Russ Roberts: Now, talk about the ways they avoided detection. The first thing as an economist I noticed is they were very price conscious. Similar to the crack cocaine distribution, which was really an innovation in the magnitude, the size of the dose--what we're talking about here with the black tar is a tenth of a gram. And talk about how it's sold in balloons and how they use that to avoid detection.
Sam Quinones: Sure. They were not cartel-killers. They were not full-time drug traffickers. They were kind of guys who thought that they'd get some extra money. They were very aware of not wanting to go to prison. And so, the way they began to do it was--they also were retailers. Which is really rare in the Mexican drug-trafficking world. Most cartels, most drug-trafficking groups, they sell wholesale. These guys developed a retail--they realized that they had, that the profit was really in retail. And they began to put the dope in small, little balloons, tie them off; and they would put these ones in their mouths. So, you could--I've talked to guys who actually could put 20, 25 balloons in their mouths.
Russ Roberts: They are not inflated.
Sam Quinones: Not inflated. They are balloons that are just wrapped around, just to protect the dope in case the cops stopped them. And that's why they also carried a big jug of water. The cops stop them; they begin to swig on the water and they swallow the balloons down; and the cop doesn't find any dope on them. And that's one way they avoided detection. Very important in this was also: They never used guns. They, I think, learned or saw the Bloods and the Crips fighting it out for territory in those years for crack territory in Los Angeles. And heavy, heavy police attack on those folks. The Colombians were the same way--when they brought their dope into Miami they were very much given to shoot-outs and killing lots of people to kill one target. Of course, Al Capone, etc. These guys eschewed guns and completely understood--first of all, that they were not gunmen. But number two--an illegal immigrant. They were all here illegally in the country. An illegal immigrant with some dope would be deported. An illegal immigrant with some dope and a pistol would get 10 years in prison. This was very clear to them. So they really formed a system that relied far more on marketing, on customer service; on making sure that your dope was potent and that your customer got it on time. They were also, during these early years--the 1980s into the early 1990s, they were marketing, they were working during a time when the numbers of addicts--the demand was really small. And so they would go to one new town--say, Salt Lake or Portland--and a few of these crews would get there. They'd compete among each other. But in order to take customers from each other, they couldn't kill each other. So they had to out-market and do a better job of customer service, because they couldn't kill each other. So they became master marketers first, very early on. And this was also part of their way of developing a market. They developed personal relations; they'd give you 50 free balloons if you brought them 5 new customers. If you bought from me 6 days or a week I'd give you a free one on Sunday. These kinds of come-ons and gimmicks--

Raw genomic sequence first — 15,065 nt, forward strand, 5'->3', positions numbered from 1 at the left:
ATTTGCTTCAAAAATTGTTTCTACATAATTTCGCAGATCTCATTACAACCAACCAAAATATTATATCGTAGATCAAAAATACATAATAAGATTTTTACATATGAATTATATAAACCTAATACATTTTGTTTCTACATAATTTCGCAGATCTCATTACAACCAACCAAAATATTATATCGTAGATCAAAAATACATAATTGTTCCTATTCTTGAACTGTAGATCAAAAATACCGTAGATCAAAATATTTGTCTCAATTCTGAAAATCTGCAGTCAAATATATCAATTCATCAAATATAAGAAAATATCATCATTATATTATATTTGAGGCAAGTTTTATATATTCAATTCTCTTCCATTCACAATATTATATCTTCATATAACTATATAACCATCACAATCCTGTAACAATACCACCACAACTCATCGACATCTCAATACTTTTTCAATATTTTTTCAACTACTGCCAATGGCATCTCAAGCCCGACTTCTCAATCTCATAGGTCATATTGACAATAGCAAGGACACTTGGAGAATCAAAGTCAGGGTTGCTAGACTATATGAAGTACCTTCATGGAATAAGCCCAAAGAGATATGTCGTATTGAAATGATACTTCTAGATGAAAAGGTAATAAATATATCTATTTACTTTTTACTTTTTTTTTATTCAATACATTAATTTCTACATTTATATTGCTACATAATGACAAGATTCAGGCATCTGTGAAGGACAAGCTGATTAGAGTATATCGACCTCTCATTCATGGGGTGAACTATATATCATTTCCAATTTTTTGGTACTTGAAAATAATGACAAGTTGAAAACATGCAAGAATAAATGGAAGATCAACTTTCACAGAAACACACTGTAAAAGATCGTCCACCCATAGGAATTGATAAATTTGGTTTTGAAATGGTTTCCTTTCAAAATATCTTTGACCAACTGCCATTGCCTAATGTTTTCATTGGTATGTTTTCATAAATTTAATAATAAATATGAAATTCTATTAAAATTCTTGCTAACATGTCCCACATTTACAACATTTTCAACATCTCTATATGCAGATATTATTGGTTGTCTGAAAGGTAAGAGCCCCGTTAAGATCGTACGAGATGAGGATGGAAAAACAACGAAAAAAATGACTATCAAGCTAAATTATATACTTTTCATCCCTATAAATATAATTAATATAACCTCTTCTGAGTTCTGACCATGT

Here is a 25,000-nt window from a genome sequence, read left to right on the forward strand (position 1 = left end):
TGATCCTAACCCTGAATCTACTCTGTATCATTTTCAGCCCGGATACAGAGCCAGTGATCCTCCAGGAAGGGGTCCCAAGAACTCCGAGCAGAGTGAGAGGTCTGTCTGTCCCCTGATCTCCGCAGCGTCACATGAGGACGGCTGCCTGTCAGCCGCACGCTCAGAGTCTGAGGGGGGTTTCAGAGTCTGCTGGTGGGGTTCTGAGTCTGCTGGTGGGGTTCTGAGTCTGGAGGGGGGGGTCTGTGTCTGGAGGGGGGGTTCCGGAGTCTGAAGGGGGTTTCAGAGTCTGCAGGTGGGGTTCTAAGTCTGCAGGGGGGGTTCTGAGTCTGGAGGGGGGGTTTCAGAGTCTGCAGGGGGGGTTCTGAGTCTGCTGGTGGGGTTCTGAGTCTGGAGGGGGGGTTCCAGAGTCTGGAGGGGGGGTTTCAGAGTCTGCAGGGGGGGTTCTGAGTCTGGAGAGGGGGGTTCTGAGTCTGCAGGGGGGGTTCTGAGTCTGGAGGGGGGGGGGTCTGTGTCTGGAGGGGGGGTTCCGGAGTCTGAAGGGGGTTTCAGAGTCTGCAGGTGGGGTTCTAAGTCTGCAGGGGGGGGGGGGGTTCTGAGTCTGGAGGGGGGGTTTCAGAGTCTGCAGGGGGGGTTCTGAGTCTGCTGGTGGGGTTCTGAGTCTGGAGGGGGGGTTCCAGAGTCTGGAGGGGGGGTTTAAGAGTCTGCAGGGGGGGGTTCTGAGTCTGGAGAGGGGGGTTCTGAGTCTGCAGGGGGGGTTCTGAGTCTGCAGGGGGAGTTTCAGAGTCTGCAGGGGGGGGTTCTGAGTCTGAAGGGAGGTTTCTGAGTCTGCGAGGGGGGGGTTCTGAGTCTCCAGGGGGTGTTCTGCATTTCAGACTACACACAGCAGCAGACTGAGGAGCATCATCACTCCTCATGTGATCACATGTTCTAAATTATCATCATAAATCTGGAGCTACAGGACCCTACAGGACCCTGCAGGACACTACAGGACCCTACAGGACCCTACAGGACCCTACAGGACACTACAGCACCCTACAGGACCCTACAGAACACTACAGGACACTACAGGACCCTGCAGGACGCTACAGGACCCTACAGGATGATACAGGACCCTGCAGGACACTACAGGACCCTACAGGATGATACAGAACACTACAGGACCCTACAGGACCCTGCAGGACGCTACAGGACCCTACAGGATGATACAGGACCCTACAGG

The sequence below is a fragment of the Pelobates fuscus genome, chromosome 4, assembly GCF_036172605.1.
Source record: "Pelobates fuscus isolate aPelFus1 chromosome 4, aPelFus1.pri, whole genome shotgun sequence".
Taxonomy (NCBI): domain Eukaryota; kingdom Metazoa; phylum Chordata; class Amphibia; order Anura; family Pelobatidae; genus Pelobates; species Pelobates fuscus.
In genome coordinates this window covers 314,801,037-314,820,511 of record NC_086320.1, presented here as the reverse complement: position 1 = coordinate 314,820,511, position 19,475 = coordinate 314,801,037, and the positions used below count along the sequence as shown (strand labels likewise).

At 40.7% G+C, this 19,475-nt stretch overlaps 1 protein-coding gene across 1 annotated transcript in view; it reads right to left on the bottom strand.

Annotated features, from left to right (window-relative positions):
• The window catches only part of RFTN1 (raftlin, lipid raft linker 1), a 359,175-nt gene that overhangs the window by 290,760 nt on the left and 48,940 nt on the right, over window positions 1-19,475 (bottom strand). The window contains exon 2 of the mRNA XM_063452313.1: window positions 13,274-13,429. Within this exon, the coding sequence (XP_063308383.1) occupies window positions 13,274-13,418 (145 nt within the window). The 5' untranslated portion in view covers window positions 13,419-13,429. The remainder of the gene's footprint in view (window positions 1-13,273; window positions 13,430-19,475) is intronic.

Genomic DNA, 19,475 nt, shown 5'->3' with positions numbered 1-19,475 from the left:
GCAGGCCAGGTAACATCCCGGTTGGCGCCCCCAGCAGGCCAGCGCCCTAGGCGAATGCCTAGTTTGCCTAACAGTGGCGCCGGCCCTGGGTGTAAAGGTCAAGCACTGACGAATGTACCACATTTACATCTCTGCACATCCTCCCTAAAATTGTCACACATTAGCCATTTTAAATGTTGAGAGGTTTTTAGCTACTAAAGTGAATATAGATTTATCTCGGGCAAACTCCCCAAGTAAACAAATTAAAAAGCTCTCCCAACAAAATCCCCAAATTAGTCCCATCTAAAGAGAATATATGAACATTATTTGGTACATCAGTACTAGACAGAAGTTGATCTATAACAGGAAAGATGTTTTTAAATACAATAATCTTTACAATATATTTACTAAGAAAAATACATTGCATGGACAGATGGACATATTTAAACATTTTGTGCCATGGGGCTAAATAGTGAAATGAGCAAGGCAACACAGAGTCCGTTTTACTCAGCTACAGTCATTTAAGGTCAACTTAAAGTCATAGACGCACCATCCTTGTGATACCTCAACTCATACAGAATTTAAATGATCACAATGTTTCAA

Russ Roberts: Free samples--
Sam Quinones: and that kind of thing were part of their business.
Russ Roberts: They gave away free samples. They'd go to a methadone clinic[?] and hang out[?]
Sam Quinones: They gave away free samples; they'd hang out in front of methadone clinics and give away free dope there. If they knew a guy well enough, he got out of jail, hadn't been using for 3 or 4 months they'd meet up at his house, give him free dope there, get him using again. There's a whole range of ways that they had of marketing and retaining market share that way instead of through the barrel of a gun.